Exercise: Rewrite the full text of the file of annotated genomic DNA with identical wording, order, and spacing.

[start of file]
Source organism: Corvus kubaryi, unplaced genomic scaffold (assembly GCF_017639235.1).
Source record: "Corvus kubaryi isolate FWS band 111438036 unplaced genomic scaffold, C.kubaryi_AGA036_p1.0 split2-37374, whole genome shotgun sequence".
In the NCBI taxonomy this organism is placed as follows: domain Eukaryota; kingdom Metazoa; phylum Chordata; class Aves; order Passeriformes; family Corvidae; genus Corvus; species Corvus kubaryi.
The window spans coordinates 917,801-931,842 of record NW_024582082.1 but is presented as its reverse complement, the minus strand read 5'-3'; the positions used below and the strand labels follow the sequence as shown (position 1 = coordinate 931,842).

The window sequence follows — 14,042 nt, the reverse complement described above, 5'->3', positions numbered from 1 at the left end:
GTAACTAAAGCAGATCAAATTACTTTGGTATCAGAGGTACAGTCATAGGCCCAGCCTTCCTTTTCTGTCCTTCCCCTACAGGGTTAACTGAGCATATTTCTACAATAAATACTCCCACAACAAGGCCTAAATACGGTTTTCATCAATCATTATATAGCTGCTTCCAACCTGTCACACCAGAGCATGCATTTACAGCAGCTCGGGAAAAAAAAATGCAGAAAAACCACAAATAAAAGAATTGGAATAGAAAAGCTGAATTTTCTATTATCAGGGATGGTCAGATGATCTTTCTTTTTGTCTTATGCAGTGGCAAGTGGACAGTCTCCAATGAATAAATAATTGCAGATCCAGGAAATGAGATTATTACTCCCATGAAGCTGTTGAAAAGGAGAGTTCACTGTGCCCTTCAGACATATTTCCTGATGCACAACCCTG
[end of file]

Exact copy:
Source organism: Corvus kubaryi, unplaced genomic scaffold (assembly GCF_017639235.1).
Source record: "Corvus kubaryi isolate FWS band 111438036 unplaced genomic scaffold, C.kubaryi_AGA036_p1.0 split2-37374, whole genome shotgun sequence".
In the NCBI taxonomy this organism is placed as follows: domain Eukaryota; kingdom Metazoa; phylum Chordata; class Aves; order Passeriformes; family Corvidae; genus Corvus; species Corvus kubaryi.
The window spans coordinates 917,801-931,842 of record NW_024582082.1 but is presented as its reverse complement, the minus strand read 5'-3'; the positions used below and the strand labels follow the sequence as shown (position 1 = coordinate 931,842).

The window sequence follows — 14,042 nt, the reverse complement described above, 5'->3', positions numbered from 1 at the left end:
GTAACTAAAGCAGATCAAATTACTTTGGTATCAGAGGTACAGTCATAGGCCCAGCCTTCCTTTTCTGTCCTTCCCCTACAGGGTTAACTGAGCATATTTCTACAATAAATACTCCCACAACAAGGCCTAAATACGGTTTTCATCAATCATTATATAGCTGCTTCCAACCTGTCACACCAGAGCATGCATTTACAGCAGCTCGGGAAAAAAAAATGCAGAAAAACCACAAATAAAAGAATTGGAATAGAAAAGCTGAATTTTCTATTATCAGGGATGGTCAGATGATCTTTCTTTTTGTCTTATGCAGTGGCAAGTGGACAGTCTCCAATGAATAAATAATTGCAGATCCAGGAAATGAGATTATTACTCCCATGAAGCTGTTGAAAAGGAGAGTTCACTGTGCCCTTCAGACATATTTCCTGATGCACAACCCTG